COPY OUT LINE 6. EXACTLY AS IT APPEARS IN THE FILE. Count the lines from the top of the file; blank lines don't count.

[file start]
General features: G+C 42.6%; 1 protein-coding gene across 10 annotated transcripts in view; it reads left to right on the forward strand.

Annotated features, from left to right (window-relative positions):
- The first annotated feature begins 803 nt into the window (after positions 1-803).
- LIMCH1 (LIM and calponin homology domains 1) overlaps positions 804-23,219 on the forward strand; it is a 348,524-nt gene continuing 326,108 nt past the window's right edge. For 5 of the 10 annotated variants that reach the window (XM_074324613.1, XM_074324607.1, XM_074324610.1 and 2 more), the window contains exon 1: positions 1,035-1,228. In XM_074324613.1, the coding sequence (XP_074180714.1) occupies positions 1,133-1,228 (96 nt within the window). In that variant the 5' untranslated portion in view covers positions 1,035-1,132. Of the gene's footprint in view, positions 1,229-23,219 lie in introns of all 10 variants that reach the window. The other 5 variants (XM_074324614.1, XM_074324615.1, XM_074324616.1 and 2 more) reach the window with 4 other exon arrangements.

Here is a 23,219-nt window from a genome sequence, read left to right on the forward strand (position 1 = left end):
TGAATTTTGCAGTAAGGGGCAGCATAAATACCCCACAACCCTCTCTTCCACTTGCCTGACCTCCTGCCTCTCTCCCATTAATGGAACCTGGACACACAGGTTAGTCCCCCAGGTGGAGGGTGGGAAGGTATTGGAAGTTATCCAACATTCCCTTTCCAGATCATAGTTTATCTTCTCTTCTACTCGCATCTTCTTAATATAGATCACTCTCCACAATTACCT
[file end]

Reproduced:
TGAATTTTGCAGTAAGGGGCAGCATAAATACCCCACAACCCTCTCTTCCACTTGCCTGACCTCCTGCCTCTCTCCCATTAATGGAACCTGGACACACAGGTTAGTCCCCCAGGTGGAGGGTGGGAAGGTATTGGAAGTTATCCAACATTCCCTTTCCAGATCATAGTTTATCTTCTCTTCTACTCGCATCTTCTTAATATAGATCACTCTCCACAATTACCT